“An analytical guy who loves travelling and is always seeking good food and new experiences.”
Hometown: (City and State) New Delhi, India
Fun fact about yourself: I spent 2020 in three COVID hotspots – China, India and Spain – while most of my belongings were stuck in my dorm room at CEIBS.
Undergraduate School and Degree: University of Pune (Undergraduate) and ESSEC Business School (Masters)
Where was the last place you worked before enrolling in business school? HDFC Bank – Investment Banking Associate
Where did you intern during the summer of 2020? I chose to spend the summer working on a business idea and consulting start-ups that were affected by the pandemic in the UK and India.
Where will you be working after graduation? Agoda – Manager, Marketing Strategy
Community Work and Leadership Roles in Business School:
- President of the MBA Student Committee
- Dean’s List
- Academic Excellence Award
- Editor of the Student Magazine
- Football Team Captain
- Represented CEIBS at the 2020 Graduate Business Forum
- Selected to represent CEIBS at the Venture Capital Investment Competition
Which academic or extracurricular achievement are you most proud of during business school?
Given the year we have had, the achievement I am most proud of is helping the school successfully navigate the early months of the pandemic, especially since we were probably the first school to go online and then hybrid.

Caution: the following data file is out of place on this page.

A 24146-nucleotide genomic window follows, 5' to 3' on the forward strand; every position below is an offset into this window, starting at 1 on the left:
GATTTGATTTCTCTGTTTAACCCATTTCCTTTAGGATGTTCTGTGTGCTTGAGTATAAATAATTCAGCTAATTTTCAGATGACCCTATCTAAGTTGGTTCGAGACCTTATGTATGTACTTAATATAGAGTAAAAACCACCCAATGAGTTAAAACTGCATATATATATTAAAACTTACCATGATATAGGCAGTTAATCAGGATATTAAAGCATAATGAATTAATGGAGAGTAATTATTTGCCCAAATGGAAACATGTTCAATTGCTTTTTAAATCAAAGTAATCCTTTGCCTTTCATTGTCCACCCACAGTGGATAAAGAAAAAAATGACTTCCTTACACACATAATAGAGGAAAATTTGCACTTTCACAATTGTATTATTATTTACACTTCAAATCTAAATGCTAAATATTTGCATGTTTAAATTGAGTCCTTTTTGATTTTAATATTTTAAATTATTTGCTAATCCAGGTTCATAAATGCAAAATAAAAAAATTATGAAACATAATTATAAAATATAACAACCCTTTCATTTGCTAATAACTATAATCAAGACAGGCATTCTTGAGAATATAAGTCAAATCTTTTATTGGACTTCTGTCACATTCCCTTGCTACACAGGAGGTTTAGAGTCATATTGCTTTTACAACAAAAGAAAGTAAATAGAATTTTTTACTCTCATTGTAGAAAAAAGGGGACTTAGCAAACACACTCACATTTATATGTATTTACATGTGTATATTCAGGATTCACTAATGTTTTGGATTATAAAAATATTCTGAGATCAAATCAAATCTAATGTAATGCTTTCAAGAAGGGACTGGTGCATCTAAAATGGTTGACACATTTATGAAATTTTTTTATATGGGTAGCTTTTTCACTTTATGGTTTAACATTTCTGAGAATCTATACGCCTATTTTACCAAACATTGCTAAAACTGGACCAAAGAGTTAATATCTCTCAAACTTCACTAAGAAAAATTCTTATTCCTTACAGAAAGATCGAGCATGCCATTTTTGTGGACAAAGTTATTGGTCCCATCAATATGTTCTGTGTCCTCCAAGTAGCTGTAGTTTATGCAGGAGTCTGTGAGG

We all came to CEIBS to learn how to be leaders and we all got to learn about and experience new ways of thinking about management. Taking on the Student Committee President role was my way of gaining extra experience to learn how to lead my peers and to put what I learned into practice. Of course, no one could have predicted the pandemic. I had to help the school pivot from offline to online classes, deal with students being in China and overseas, ensure my classmates could derive value from their much-changed MBA experience, and help the school reopen its campus. I had to do all of this while being stuck outside of China, so I personally didn’t reap many of the benefits that my China-based classmates did.
Ultimately this taught me several leadership lessons I wouldn’t have learned otherwise:
- When you have responsibility for people, you can’t fix everyone’s problems, so learning to say no and choosing the right battles to fight are integral skills for leaders.
- It’s important to see the broader spectrum of your responsibilities and focus on collective gain for everyone. Myopically focusing on how to gain the most benefit for yourself is a trait of a bad leader, yet is an easy trap to fall into.
- It’s difficult to prepare for leadership in a crisis and it’s rare to get first-hand experience, especially on a scale like the COVID-19 pandemic. It taught me the value of being rational and not being influenced by the confusion, the unpredictability, and the doubt.
What achievement are you most proud of in your professional career? During my four years in investment banking, I had the opportunity to cover a full suite of services across various sectors. I’m extremely proud to have worked on a successful marquee and industry-leading M&A, as well as equity and debt capital market transactions – something very few junior investment bankers have the opportunity to do.